Basic and clinical studies on cefpirome in respiratory infections

Hiroshi Fukuhara, Hiroaki Nakamura, Hiroshi Kaneshima, Yuei Irabu, Katnuyoshi Shimoji, Keizo Kjtsukawa, Yoshiteru Shigeno, Atsushi Saito, Shinko Taira, Isamu Nakasone, Nobuchika Kusano, Seitetsu Hokama

Research output: Contribution to journalArticlepeer-review


We performed basic and clinical studies on cefpirome (CPR), a new cephalosporin, with the following results. 1. Antimicrobial activity and concentrations in plasma and sputum. The minimum inhibitory concentrations (MICs) of CPR against a total of 307 clinically isolated strains were measured and compared with those of imipenem/cilastatin, ceftazidime, cefuzonam and ceftizoxime, using the MIC. 2000 System (Dynatech Laboratories). CPR was more potent than ceftazidime, cefuzonam and ceftizoxime against Gram positive bacteria, and than imipenem/cilastatin against Gram-negative bacteria. CPR had wide antimicrobial activity against these clinically isolated strains except methicillin resistant Staphylococcus aureus. In patients with chronic bronchitis given 2.0 g of CPR, the peak serum level of the drug was 84.2 ~ 91.0 µg/ml and the peak sputum level 0.99~1.13 µg/ml. 2. Clinical efficacy CPR (2 g/day) was given to four patients with acute exacerbation of chronic bronchitis, one with pneumonia, and one with pyothorax, for 1431 days. Clinical response was excellent in one and good in five patients, with an efficacy rate of 100%. No side effects were observed, but in clinical laboratory tests, slight and transient abnormal findings were observed in four patients.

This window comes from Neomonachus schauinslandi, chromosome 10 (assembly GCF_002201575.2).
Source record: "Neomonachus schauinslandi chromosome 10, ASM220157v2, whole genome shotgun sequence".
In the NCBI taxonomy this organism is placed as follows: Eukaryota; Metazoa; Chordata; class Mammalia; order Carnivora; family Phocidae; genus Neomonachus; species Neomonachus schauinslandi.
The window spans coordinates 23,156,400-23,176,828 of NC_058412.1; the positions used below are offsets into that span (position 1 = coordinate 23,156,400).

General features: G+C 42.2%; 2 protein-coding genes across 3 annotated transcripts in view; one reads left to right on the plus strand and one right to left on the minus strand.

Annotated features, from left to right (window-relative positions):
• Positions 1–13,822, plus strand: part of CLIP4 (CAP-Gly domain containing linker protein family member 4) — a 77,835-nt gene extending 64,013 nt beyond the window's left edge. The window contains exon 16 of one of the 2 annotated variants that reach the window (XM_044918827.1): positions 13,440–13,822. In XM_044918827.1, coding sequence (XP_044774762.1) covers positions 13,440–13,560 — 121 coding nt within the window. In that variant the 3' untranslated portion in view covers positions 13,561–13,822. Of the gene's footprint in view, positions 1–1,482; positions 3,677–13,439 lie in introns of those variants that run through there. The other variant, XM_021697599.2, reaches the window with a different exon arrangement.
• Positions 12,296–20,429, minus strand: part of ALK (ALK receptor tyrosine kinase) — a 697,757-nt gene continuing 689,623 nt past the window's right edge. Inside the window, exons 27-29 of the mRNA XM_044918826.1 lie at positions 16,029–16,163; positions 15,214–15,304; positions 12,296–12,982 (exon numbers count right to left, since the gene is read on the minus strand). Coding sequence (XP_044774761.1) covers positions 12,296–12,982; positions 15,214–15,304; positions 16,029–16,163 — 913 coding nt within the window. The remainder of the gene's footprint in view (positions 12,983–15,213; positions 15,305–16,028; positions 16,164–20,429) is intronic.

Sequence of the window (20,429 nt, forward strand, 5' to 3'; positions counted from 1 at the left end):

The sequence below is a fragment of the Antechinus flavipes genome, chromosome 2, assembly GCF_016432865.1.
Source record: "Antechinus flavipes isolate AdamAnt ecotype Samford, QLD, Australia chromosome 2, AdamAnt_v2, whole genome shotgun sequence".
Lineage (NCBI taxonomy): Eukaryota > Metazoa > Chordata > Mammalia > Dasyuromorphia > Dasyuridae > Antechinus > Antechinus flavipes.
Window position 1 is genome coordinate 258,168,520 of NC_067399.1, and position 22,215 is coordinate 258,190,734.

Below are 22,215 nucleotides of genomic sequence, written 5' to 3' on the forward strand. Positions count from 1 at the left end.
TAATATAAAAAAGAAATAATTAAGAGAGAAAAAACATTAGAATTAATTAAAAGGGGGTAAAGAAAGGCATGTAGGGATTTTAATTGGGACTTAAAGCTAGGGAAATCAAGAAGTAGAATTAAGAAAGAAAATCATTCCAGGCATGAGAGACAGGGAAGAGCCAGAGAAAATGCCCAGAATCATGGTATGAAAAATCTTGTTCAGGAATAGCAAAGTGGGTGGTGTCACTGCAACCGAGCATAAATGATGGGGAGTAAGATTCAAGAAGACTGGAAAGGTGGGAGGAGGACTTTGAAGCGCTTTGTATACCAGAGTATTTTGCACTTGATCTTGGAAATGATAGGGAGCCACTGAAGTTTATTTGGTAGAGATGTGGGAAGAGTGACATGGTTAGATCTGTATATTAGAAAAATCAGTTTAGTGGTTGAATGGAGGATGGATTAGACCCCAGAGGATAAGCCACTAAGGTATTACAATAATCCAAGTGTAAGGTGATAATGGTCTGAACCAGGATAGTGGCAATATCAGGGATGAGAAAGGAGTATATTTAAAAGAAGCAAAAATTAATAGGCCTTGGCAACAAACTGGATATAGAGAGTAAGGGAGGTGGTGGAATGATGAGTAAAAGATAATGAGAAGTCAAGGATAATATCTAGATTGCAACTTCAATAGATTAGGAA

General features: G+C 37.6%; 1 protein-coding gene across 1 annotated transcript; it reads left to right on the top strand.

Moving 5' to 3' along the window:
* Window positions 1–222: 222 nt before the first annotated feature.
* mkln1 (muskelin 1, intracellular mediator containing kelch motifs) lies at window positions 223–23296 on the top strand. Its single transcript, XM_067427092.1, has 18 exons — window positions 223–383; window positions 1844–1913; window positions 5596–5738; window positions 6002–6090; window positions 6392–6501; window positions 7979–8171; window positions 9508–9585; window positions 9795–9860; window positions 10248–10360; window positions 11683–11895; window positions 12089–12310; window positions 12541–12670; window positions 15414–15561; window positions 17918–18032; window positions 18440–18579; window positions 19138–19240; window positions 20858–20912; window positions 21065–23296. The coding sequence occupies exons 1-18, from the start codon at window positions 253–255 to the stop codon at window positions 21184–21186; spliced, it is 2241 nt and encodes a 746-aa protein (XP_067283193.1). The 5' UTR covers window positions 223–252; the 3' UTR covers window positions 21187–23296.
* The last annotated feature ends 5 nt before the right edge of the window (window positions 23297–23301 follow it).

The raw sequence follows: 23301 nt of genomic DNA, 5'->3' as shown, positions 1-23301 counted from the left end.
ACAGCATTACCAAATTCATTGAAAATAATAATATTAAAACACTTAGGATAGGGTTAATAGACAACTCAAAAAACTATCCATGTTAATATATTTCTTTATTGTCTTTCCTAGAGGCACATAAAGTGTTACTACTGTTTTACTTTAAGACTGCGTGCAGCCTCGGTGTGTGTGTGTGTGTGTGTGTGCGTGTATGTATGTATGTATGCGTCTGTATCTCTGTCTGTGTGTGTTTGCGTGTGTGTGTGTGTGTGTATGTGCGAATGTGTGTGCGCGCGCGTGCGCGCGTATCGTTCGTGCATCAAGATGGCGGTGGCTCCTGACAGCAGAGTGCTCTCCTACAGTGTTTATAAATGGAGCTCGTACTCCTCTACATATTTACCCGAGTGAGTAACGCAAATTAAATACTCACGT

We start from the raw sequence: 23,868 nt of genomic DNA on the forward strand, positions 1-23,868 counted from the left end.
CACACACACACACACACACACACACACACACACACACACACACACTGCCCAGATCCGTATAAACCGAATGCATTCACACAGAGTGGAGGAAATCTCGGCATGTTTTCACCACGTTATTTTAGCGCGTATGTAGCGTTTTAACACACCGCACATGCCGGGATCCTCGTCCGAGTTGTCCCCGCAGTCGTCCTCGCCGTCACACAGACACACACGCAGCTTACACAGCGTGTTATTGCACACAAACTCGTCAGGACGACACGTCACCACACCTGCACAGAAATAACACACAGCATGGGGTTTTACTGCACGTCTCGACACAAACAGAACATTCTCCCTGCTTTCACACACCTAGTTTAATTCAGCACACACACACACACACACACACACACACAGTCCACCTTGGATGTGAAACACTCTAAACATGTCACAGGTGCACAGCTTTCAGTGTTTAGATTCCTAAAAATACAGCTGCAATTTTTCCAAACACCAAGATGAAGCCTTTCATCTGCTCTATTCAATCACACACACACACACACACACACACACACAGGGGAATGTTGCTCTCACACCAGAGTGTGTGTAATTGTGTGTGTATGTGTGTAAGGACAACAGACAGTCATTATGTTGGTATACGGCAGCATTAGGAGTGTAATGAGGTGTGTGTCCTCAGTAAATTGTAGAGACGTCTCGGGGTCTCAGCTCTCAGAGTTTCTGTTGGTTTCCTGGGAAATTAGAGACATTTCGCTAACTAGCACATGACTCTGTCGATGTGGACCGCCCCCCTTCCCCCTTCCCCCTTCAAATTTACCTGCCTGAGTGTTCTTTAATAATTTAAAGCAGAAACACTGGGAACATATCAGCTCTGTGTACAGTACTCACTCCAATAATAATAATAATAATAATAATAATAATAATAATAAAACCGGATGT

Original languageEnglish
Pages (from-to)236-242
Number of pages7
Publication statusPublished - 1991
Externally publishedYes

ASJC Scopus subject areas

  • Pharmacology (medical)
  • Infectious Diseases
  • Pharmacology
  • Drug Discovery
  • Oncology


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